News and Views

BWC embraces spirit of discipleship

Posted by Melissa Lauber on

 See a video of the BWC Going Out in Mission

By Melissa Lauber

“We are One: Going Out in Mission” was the theme of the 2020 Baltimore-Washington Annual Conference Session, and although the Sept. 12 online meeting primarily addressed the funding of ministry, it was clear that the coronavirus pandemic has opened new doors to mission and ministry.

“Buildings may close for worship, challenges and tragedies may arise, but the glory of God is not dimmed. Instead we are transformed,” said the Rev. Diane Dixon Proctor.

During the session, Dixon Proctor reported that the conference had awarded Peace with Justice microgrants grants totaling $43,350 to 90 churches across the area. The grants, she said, blessed thousands of area families and provided care to the most vulnerable.

In addition, the BWC’s New Expressions ministry awarded $184,900 in technology grants to 187 churches.

That spirit of reaching out in innovative ways in Christ’s name was reflected in a tribute to Tom Price, who died earlier this year. For more than two decades, Price led the BWC’s ROCK retreats that drew thousands of youth each year to a weekend in Ocean City.

Even as he battled cancer, Price cherished the opportunity to work with youth. At his last ROCK, he told them, “Whatever your calling ends up being, do not leave your savior behind.”

Conference members gave thanks for Price’s life and ministry and plan to celebrate his legacy when they gather again for ROCK in Ocean City, Feb. 4-6, 2022. A virtual gathering of BWC youth will be held Feb. 6 and 7, 2021.

As United Methodists addressed the coronavirus, they also worked to address this nation’s “other pandemic” of racism and White supremacy.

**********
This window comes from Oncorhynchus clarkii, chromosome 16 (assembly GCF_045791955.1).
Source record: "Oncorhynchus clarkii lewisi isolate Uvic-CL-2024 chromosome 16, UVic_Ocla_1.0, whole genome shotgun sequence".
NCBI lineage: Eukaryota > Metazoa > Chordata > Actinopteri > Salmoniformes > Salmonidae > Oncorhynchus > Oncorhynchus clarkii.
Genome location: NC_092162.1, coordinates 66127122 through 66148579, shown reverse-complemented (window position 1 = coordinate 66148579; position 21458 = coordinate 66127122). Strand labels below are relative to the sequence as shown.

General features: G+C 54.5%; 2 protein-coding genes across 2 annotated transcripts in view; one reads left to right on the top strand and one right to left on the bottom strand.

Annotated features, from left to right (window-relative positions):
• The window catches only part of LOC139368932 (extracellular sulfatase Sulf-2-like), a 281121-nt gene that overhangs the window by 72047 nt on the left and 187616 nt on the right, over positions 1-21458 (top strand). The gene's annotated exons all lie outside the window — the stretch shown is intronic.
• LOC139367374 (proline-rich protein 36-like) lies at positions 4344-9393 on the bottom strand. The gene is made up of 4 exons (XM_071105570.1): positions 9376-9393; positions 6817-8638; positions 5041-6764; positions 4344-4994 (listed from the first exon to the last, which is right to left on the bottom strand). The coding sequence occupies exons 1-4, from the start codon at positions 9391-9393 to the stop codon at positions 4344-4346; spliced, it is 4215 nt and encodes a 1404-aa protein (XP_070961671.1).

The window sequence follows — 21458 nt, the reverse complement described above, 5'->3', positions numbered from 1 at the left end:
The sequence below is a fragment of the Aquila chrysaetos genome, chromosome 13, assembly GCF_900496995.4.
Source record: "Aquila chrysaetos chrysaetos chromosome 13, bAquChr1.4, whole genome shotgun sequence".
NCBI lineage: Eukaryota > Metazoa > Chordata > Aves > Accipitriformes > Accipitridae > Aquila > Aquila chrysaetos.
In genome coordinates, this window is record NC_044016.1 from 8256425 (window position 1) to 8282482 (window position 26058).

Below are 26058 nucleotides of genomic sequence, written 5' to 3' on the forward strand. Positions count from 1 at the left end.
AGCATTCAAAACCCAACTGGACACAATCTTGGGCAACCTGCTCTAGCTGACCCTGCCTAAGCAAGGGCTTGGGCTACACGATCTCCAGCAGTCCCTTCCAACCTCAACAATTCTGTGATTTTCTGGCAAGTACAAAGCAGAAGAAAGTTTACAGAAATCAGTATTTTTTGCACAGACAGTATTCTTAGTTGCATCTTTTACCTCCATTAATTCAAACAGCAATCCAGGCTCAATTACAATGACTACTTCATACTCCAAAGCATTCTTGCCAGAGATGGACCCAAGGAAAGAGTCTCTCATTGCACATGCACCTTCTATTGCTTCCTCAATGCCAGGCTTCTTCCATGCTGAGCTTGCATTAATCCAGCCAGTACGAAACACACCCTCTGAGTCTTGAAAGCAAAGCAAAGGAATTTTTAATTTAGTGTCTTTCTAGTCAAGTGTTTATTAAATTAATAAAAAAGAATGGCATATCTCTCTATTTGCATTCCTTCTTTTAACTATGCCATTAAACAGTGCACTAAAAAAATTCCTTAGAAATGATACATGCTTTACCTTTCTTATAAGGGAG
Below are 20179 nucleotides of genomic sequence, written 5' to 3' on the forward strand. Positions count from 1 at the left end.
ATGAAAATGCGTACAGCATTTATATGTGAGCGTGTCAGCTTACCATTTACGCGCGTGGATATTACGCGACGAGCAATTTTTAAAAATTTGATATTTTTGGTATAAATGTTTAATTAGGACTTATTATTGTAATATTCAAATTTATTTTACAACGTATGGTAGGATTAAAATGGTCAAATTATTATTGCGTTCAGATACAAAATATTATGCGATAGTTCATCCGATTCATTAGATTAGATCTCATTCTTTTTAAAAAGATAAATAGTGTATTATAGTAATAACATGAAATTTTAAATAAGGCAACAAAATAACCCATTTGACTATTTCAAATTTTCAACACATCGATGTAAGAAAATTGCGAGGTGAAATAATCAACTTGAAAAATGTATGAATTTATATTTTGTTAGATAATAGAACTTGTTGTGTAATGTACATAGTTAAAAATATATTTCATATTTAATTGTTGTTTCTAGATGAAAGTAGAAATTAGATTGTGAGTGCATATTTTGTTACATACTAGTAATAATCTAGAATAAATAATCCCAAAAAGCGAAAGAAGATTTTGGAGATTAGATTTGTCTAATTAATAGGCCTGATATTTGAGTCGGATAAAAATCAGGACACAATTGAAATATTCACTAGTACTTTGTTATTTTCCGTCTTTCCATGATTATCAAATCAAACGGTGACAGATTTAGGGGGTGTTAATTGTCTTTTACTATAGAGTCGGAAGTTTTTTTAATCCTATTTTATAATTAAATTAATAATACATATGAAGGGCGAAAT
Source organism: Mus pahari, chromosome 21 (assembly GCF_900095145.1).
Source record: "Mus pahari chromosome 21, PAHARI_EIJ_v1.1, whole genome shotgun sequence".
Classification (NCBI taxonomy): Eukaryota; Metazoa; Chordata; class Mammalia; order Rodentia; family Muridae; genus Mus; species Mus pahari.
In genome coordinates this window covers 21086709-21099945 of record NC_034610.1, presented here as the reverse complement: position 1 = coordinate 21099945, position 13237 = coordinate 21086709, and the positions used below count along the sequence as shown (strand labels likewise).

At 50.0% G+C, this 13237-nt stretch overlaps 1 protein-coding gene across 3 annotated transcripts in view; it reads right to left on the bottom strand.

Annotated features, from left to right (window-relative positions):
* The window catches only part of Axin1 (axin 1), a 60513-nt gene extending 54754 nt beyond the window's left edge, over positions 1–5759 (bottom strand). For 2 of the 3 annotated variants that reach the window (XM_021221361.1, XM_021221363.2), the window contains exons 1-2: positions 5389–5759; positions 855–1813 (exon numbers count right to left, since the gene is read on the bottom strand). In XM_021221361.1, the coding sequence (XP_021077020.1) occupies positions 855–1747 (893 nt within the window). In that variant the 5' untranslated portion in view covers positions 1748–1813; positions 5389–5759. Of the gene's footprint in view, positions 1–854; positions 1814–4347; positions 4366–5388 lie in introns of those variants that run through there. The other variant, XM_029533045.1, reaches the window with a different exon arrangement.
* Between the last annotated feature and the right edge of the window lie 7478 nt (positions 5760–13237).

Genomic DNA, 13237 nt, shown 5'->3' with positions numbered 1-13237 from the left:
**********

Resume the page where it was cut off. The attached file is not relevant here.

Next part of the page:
The BWC’s Committee on Religion and Race has begun compiling an archive of voices to serve as a living resource to foster understanding and conversation about racism. These two-minute videos can be submitted by individuals or churches at

Introducing this resource, the Rev. William Carpenter, vice chair of Religion and Race, shared about his earlier “unwillingness to engage in issues of racial inequality having only perpetuated a system that has made life miserable for so many of my black and brown brothers and sisters.”

After reading the story of civil rights activist Fannie Lou Hamer, Carpenter said he “began to realize I was part of a system that oppressed people and it tore at my soul.” He began to learn and become engaged.

Today, he realizes that “it is incumbent on me and all people to change who we are and the way we have lived our lives and to understand that we can change things.”

Rochelle Andrews, Mittie Quinn and the Rev. Bryant Oskvig also shared their stories of how racism has affected their lives.

“If we believe we have a call to both personal and social holiness, then we must deal with the shadows of evil in our own church and in our own lives,” Oskvig said. “Only by beginning the process of freeing ourselves from disordered perspectives and practices inherited and perpetuated by us through white supremacy can we chart a new path for ourselves, our church and our broader society.”